NRLA chief executive Ben Beadle shares new research suggesting unreliable and inconsistent data is muddying the waters when it comes to monitoring standards in the PRS.

Housing standards within the private rented sector have hit the headlines yet again, with the Department for Levelling Up, Housing and Communities (DLUHC) this month pledging to introduce the Decent Homes Standard to the Private Rented Sector.

Currently only applying to the social rented sector, the standard was brought in to ensure homes are kept warm and in good repair.


What’s not to like, you may ask?

Well, there are a number of issues.

At present, the standard is designed specifically for the social rented sector and as such does not reflect many of the differences between it and the private rented sector. This includes the types and age of properties in each.? 

The Decent Homes Standard includes strict rules around issues such as the age of kitchens and bathrooms, arbitrary figures which do not reflect whether the fixtures and fittings are fit for purpose or not. This could potentially have a huge impact on landlords with older properties – even if they are in perfectly good condition.  

There is also the issue of enforcement.

As we know there are currently more than 168 laws and regulations covering PRS homes. Far from being an ‘unregulated sector’ – a claim so often bandied about in the media – the real issue at play here is the enforcement of these regulations which varies wildly depending on your local authority area.

The Government’s announcement on Decent Homes coincides with the publication of a new report on local authority enforcement from the NRLA, which highlights huge disparities between councils’ approaches when it comes to monitoring standards and dealing with complaints.

Local authorities currently have a number of enforcement options available to them if landlords are not meeting their responsibilities or property standards under the Housing Health and Safety Rating System (HHSRS). 

Civil penalties can be introduced to fine landlords for failures and councils can bring criminal prosecutions against landlords guilty of serious breaches.

The NRLA used freedom of information requests to ask local councils about civil penalties issued between 2018 and 2021 and found a complete lack of consistency in the way inspections, notices and prosecutions are approached and recorded across the board.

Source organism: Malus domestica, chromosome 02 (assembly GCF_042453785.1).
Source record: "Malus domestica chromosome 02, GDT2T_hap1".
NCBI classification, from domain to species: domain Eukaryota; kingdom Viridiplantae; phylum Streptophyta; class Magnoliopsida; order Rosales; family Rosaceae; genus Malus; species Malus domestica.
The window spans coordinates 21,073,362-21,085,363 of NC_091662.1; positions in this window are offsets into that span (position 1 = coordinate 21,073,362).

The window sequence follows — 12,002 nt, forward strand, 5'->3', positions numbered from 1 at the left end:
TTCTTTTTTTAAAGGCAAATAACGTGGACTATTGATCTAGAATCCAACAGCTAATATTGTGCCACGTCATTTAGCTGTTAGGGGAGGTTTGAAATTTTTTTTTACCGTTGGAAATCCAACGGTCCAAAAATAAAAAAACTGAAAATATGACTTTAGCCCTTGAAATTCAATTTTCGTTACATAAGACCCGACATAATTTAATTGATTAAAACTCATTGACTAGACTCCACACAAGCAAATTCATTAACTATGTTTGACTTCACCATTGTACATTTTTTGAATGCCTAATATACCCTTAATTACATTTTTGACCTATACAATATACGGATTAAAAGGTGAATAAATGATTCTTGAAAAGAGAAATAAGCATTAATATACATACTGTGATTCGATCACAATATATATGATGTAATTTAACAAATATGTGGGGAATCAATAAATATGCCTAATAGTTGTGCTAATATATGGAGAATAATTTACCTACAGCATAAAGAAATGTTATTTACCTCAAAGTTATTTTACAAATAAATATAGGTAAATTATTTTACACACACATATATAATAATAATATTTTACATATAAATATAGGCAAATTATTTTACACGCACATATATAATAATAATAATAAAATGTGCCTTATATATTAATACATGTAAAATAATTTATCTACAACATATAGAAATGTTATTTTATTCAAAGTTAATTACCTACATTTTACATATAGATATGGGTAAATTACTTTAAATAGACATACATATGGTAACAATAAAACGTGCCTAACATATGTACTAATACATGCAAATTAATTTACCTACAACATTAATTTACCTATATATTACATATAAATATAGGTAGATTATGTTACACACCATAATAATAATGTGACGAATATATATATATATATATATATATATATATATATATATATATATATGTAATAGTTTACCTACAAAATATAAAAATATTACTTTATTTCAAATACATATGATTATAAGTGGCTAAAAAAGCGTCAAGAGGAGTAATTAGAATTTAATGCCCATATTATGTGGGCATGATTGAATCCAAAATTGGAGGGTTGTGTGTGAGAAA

It found:

  • More than half local authorities were unable to provide accurate numbers for complaints about the PRS.  
  • Activity varied substantially with 25 local authorities responsible for 50% of all HHSRS inspections.? 
  • 20 local authorities are responsible for half of all improvement notices served

What is clear from this is that rather than introducing new standards, Government needs to take a few simple steps to create a level playing field and standardise the way data on complaints and inspection rates is collected, including the introduction of a requirement for figures are passed to DLUHC.

It also needs to look at the challenges facing those local authorities that are under-performing – and encouraging those who are high performers to share their experiences.


We know that property standards in the PRS are already improving.

The proportion of properties with a category 1 hazard under HHSRS has declined in the 10 years from 28% in 2009 to 13% in 2019. While this is far from perfect, it shows that things are moving in the right direction – and fast. 

Every PRS tenant should have the right to expect their property to be warm, safe and secure. The existing Decent Homes Standard however is not the right vehicle with which to achieve this important goal within this tenure.

We are committed to working with the Government to ensure whatever standards expected of the sector are proportionate, fit for purpose and can be properly enforced.

Without this, criminal landlords will continue to undermine the reputation of the vast majority of responsible landlords doing the right thing.” 

More information

  • To read the full report on local authority enforcement visit  
  • NRLA chief executive Ben Beadle has given evidence to the Public Accounts Committee on regulation of the private rented sector this month. To watch the evidence session in full click here. To read a full transcript of the session click here.

About the Author

Ben Beadle - NRLA Chief Executive

Ben Beadle is chief executive of the National Residential Landlords Association (NRLA), the UK’s largest trade body for landlords.

A landlord himself since the age of 20, Ben started out as property manager before working his way up through the ranks at Tenancy Deposit Scheme (TDS).

He was then Operations Director at property management business Touchstone before overseeing the merger of the National Residential Landlords Association (NLA) and Residential Landlords Association (RLA) to create the new trade body earlier this year.

His key aims as head of the organisation are to strengthen the voice of landlords in Westminster and Cardiff, to improve the reputation of landlords in the media and to support members through information, training and accreditation.

NRLA: The NRLA updates landlords on all the latest legislation changes affecting the sector and offers expert advice, training and other exclusive services and benefits.

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